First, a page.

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In this case, Defendant-Appellee Martin Andersson purchased an insurance policy for his vessel from Plaintiff-Appellant Great Lakes Insurance SE. The vessel ran aground off the coast of the Dominican Republic, and Great Lakes brought a declaratory judgment action to determine coverage under the policy. Andersson filed counterclaims for breach of contract and equitable estoppel. Great Lakes' motion for summary judgment was denied, and Andersson was granted partial summary judgment on his breach of contract claim. Great Lakes appealed, claiming the district court erred in refusing to apply the policy's definition of seaworthiness.The United States Court of Appeals for the First Circuit held that under the absolute implied warranty of seaworthiness, the insured vessel must be seaworthy at the policy's inception, and if not, the policy is void. The court affirmed the district court's ruling, stating that Great Lakes' argument that the absolute implied warranty required the vessel to carry up-to-date charts for all geographic areas covered by the policy in order to be considered seaworthy was unsupported by admiralty case law and was unreasonable.Additionally, the court held that Great Lakes' argument that the express terms of the policy required updated paper charts for every location that could be navigated under the entirety of the policy coverage area was unsupported by the express language of the policy itself. The court found no precedent supporting the claim that updated paper charts for every location covered by the policy were required to be onboard the vessel at the inception of the policy. As a result, the Court of Appeals affirmed the district court's decision in favor of Andersson. View "Great Lakes Insurance SE v. Andersson" on Justia Law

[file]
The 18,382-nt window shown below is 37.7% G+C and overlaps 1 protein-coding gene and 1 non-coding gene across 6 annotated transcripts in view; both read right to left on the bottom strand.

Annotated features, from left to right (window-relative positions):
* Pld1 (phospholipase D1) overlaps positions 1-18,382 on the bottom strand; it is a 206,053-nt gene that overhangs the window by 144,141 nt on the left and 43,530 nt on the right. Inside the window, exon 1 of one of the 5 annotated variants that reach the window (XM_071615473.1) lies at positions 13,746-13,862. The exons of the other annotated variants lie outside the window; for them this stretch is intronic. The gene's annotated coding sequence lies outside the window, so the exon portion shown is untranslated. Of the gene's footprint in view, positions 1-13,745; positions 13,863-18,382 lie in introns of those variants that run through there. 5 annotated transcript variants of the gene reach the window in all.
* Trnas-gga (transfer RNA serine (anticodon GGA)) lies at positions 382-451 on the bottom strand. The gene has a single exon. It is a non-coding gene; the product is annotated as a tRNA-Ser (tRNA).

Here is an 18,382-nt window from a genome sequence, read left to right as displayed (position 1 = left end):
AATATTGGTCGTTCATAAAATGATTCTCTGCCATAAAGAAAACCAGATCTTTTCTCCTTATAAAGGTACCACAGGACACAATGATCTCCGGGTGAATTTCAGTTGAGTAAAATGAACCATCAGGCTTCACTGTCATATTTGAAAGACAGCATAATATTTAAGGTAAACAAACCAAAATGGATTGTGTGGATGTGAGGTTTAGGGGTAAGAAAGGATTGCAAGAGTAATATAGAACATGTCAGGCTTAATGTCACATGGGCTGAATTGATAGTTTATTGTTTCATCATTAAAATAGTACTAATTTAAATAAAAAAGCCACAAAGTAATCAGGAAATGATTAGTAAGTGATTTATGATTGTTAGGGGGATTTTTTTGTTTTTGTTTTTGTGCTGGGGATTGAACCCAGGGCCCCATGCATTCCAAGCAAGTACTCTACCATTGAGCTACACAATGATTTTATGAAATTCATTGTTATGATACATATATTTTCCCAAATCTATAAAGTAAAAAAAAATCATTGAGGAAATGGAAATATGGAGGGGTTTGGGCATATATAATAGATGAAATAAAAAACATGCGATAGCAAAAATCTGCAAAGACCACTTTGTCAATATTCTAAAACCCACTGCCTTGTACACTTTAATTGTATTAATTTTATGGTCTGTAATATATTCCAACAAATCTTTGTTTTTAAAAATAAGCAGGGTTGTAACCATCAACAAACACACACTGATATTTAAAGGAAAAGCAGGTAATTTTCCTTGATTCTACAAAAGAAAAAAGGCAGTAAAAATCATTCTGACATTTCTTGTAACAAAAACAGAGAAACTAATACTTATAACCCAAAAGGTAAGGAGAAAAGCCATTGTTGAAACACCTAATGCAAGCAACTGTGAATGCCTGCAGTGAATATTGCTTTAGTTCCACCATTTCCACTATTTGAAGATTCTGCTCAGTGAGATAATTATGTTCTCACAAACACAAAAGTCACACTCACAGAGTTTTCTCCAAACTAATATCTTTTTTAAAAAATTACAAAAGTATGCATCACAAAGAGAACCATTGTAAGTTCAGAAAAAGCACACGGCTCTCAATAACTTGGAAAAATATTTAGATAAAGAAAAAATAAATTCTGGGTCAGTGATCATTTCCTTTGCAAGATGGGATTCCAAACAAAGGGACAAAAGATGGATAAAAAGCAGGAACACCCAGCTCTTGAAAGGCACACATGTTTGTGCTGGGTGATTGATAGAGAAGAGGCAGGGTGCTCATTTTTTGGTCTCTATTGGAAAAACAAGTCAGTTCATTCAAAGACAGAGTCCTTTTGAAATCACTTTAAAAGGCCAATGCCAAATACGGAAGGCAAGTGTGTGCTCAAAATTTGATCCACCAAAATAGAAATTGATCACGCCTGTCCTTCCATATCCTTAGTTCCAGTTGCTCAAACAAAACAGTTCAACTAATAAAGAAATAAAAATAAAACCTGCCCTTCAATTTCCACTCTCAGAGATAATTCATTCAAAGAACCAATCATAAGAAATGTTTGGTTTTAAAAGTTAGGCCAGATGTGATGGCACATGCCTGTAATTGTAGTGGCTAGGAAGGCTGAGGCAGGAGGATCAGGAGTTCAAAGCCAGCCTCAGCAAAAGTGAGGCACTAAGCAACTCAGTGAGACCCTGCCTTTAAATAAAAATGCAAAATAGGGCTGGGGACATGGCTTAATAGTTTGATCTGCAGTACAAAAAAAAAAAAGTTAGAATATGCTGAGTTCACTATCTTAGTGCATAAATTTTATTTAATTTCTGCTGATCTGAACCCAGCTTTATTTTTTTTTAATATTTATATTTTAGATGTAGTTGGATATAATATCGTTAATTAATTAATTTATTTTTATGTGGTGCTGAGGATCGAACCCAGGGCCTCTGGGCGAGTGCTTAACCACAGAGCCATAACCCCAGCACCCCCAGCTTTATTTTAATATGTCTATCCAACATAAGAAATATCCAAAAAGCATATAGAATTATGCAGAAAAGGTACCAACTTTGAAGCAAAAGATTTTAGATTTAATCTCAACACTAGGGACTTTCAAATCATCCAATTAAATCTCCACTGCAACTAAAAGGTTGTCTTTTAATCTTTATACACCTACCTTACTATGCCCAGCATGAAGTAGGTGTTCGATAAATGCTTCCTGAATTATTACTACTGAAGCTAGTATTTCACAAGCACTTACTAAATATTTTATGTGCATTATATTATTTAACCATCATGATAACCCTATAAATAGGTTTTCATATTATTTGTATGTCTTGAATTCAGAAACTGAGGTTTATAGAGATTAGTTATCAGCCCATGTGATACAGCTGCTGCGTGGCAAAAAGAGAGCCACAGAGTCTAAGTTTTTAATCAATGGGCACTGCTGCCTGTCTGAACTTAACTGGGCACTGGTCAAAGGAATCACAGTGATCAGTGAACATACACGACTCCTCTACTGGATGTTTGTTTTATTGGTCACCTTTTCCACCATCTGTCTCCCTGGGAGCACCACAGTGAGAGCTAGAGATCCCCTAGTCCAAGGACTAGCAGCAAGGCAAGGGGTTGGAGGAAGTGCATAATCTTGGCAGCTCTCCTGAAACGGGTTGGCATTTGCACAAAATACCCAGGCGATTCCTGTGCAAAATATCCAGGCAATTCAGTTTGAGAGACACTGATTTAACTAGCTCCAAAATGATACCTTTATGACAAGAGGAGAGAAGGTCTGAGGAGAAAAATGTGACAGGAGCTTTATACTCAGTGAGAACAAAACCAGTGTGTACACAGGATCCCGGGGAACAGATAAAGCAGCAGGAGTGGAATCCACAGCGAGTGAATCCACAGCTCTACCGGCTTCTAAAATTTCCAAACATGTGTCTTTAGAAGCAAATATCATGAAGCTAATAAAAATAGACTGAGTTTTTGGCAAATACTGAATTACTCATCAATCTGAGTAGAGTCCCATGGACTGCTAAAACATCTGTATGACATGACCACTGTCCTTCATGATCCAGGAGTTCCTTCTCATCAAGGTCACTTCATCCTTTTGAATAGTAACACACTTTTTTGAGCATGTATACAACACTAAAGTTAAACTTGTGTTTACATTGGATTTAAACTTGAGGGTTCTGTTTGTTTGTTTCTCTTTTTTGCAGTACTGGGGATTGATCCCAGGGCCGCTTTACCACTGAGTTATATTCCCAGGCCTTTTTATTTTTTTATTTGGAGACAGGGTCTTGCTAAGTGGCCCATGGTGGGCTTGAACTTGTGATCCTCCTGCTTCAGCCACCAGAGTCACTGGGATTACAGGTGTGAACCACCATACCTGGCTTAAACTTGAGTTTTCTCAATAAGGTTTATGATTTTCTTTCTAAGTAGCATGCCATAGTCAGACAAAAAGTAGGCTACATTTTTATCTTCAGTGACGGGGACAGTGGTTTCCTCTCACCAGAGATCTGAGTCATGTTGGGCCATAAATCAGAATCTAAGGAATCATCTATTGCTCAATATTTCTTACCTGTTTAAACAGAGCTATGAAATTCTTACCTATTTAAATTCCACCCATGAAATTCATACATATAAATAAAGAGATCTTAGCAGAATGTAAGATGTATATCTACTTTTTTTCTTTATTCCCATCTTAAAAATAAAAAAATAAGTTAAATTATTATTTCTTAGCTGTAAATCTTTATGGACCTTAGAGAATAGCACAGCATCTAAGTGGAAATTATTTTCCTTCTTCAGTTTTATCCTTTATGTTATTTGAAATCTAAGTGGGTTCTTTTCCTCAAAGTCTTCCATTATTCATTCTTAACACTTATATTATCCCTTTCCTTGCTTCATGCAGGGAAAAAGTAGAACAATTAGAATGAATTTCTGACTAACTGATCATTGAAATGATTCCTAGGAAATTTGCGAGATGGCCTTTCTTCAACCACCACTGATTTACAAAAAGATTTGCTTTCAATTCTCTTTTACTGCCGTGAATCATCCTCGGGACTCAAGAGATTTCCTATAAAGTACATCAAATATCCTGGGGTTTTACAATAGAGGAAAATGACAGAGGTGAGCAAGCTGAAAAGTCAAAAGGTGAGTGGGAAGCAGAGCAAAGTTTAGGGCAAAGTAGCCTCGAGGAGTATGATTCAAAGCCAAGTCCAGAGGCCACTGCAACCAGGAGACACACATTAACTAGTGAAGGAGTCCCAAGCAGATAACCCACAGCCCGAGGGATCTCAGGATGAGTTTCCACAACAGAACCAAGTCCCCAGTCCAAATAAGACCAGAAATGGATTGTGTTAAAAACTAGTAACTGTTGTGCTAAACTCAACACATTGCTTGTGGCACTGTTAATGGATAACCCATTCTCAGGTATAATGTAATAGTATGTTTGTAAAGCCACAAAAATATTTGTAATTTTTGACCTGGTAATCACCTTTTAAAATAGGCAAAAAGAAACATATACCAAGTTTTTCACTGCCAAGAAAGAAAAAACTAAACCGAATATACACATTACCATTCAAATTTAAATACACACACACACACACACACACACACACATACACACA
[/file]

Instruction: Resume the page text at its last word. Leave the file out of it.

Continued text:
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This dispute concerned whether an international trader of bunker fuel was entitled to a maritime lien on a vessel under the Commercial Instrument and Maritime Lien Act (CIMLA). The M/V LILA SHANGHAI (the Vessel) was a gross tonnage bulk carrier owned by Autumn Harvest Maritime Co. Autumn Harvest time-chartered the Vessel to Bostomar Bulk Shipping Pte Ltd. (Bostomar). The contract foreclosed charterers from unilaterally placing liens on the Vessel; in the event of "any dispute" between Autumn Harvest and Bostomar about the Vessel and their respective obligations, the parties would refer the matter to arbitration. Bostomar sub-chartered the Vessel to Medmar Inc. (Medmar). While sailing to India, the Vessel needed bunkers to complete its journey. Costas Mylonakis, an employee of Windrose Marine, contacted Appellant Sing Fuels Pte. Ltd. (Sing Fuels) to order the Vessel’s bunkers. Sing Fuels transmitted its bunker contract only to Mylonakis’s e-mail address affiliated with Windrose Marine. Mylonakis never returned any memorialized document from Medmar. Sing Fuels exclusively communicated with Mylonakis for this transaction, considered Mylonakis to be Medmar’s fuel broker, and never spoke directly with Medmar. Mylonakis also never communicated with Medmar, he conferred instead with a mysterious entity called M.A.C. Shipping. Medmar returned the Vessel to Bostomar in August 2019, with Sing Fuels still awaiting payment for July bunkers. By October 2019, payment for the July bunkers was still outstanding, so Sing Fuels sent Autumn Harvest a notice of nonpayment; Autumn Harvest refused to pay. In the wake of collapsed negotiations, Sing Fuels paid the physical supplier of the July bunkers. Without knowing where to turn after Medmar’s payment default on the bunkers, and its discussions with Autumn Harvest exhausted, Sing Fuels waited until the Vessel docked in the United States and then availed itself of US courts to recoup payment. The Fourth Circuit Court of Appeals determined the bunker trader failed to show that it procured the vessel’s fuel “on the order of the owner or a person authorized by the owner,” under CIMLA, therefore, it affirmed the district court’s judgment denying the maritime lien. View "Sing Fuels Pte Ltd. v. M/V LILA SHANGHAI" on Justia Law